In my opinion, non-prepaid multi-year deals are often not worth the paper they are written on.  Why?  Just look at it from the customer’s perspective.  Say you sign a $100K five-year deal with only the first year paid up-front.  And say the software’s not delivering.  It took more work to implement than you thought.  You’ve fallen short on the requirements.  It’s not performing very well.  You’ve called for help but the company can’t fix it because they’re too busy doing other 5-year non-prepaid deals with other customers.

What do you do?  Simple:  you don’t pay the invoice when it comes.  Technically,  yes, you are very much breaking the contract that you signed — but if the software really isn’t delivering, when the vendor calls you say:  “sue me.”

Since software companies generally don’t like suing customers, the vendor – especially if they know the implementation failed – will generally walk away and write it your receivable as bad debt.   If they are particularly devious (and incorrect) they might not even take it as churn until the end of the five-year period when the contract is supposed to renew.   I wouldn’t be shocked if you could find a company that did it this way.

Most sophisticated SaaS people know that SaaS companies shouldn’t be run on TCV or bookings and are well aware of the problems doing so creates with ARR, revenue, and cash.

However, I have never heard anyone make the simple additional point I’m making here:  in a frothy environment dubious companies can create a fictitious bubble around themselves using TCV.  However, because non-prepaid multi-year deals only work when the customers are happy, if the company is out over its skis on promises and implementations, then many of the customers will not end up happy, and the company will never collect much of that TCV.  Meaning, that it was never really “value” in the first place.

Beware Greeks bearing gifts and SaaS vendors talking TCV.

SAP Cloud for Analytics: Tilting at Windmills

Back in the early 2000s when I was running marketing at Business Objects, Gartner’s then-lead BI analyst, Howard Dresner (known as the father of BI and the person who named the category) started pushing a notion called enterprise performance management (EPM).  Back then, EPM meant the unification of BI and planning/budgeting.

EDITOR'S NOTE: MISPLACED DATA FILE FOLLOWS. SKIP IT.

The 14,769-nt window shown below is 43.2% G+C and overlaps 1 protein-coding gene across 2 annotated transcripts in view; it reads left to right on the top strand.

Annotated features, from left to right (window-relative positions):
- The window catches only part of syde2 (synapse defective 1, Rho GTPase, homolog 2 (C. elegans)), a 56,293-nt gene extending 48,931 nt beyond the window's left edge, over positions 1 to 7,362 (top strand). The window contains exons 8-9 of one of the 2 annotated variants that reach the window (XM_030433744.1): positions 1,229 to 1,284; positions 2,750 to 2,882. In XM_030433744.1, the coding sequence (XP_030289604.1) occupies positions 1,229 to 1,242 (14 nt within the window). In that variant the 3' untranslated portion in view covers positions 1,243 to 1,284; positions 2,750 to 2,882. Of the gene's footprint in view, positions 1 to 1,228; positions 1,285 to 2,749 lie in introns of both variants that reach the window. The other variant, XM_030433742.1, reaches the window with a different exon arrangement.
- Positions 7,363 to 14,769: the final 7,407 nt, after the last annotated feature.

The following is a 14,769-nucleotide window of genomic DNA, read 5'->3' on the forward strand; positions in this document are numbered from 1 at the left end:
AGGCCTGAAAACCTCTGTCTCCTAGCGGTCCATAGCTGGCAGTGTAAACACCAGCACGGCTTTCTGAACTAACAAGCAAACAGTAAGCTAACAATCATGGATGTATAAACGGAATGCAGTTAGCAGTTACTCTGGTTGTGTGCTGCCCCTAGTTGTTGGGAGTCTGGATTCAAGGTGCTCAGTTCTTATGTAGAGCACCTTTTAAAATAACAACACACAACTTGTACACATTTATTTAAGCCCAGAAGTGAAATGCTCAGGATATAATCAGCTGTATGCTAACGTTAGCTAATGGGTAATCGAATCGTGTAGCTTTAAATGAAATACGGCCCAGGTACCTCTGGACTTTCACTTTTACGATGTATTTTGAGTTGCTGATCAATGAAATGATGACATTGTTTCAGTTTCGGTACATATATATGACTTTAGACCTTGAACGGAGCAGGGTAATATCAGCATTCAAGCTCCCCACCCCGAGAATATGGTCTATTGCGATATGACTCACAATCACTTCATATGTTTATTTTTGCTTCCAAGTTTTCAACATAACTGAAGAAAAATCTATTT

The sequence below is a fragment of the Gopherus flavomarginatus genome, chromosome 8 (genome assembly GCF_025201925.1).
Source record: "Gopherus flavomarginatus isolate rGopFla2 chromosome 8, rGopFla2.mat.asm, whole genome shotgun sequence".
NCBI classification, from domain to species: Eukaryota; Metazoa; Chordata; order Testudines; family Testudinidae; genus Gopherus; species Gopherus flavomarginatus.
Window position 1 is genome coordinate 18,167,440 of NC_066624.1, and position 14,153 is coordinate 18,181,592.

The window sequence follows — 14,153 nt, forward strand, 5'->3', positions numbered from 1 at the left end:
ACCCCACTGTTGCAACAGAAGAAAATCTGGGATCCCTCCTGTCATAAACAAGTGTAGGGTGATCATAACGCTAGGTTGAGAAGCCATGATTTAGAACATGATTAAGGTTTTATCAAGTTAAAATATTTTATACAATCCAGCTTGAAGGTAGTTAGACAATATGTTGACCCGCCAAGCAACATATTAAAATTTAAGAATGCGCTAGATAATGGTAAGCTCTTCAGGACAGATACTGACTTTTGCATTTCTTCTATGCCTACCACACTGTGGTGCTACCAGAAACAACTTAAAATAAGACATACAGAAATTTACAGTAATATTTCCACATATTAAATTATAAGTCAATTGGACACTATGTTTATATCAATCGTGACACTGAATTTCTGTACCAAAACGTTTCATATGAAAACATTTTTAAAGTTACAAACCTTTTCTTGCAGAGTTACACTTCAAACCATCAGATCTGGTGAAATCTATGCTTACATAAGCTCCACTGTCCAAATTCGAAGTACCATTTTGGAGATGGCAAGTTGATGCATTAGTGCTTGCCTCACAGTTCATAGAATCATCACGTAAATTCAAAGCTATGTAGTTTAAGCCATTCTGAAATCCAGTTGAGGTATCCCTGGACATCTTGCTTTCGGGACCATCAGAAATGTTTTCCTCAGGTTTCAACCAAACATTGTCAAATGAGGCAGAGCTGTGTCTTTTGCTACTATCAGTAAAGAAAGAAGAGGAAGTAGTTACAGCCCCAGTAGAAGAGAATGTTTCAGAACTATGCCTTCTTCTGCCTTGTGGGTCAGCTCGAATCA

The argument in favor of EPM made sense and was actually kind of cool:  with BI you could ask any question, but BI never knew the correct answer.  What did that mean?

It meant that BI tools were primarily tied to operational systems and could tell you the value of sales/salesrep for any quarter in any region.  The problem was that BI didn’t know what the answer was supposed to be.  BI knew the cost of everything and the value of nothing.

The solution was tie to BI to financial systems, which were full of targets and thus could allow us not just to know the value of any given metric, but what the value of that metric should be.

It sounded great and I bought in.  More importantly, so did the category:

Then what happened?  In my opinion, pretty much nothing.  Sure Hyperion reps could increase deal sizes by trying to drop Brio licenses across the whole financial department, as opposed to just FP&A.  Cognos could cross-sell Adaytum, with the help of an overlay sales force.

But did integration happen?  No.  BI and financial planning/budgeting  consolidated, but they never converged.  This is interesting because it’s rare.  For example, by contrast, CRM really happened.  SFA vendors didn’t just acquire customer service vendors and marketing vendors — the three applications came together to create one category.

That didn’t happen with EPM.  You could always ask someone who worked at Hyperion my favorite question, “which side did you work on?” and you always heard either, “oh, the BI side,” or “oh, the finance side.”  You never, ever got asked to clarify the question.

Over time, EPM came to mean financial planning, budgeting, and consolidation (along with associated reporting/analytics) — and not the unification of BI and financial planning.

What did this prove?   You can put the two categories under one roof via consolidation, but the actual markets are oil-and-water and don’t mix together well.  Why?  Two reasons:

  • BI is a platform sale, EPM is an applications sale
  • BI is sold to IT, EPM is sold to the finance department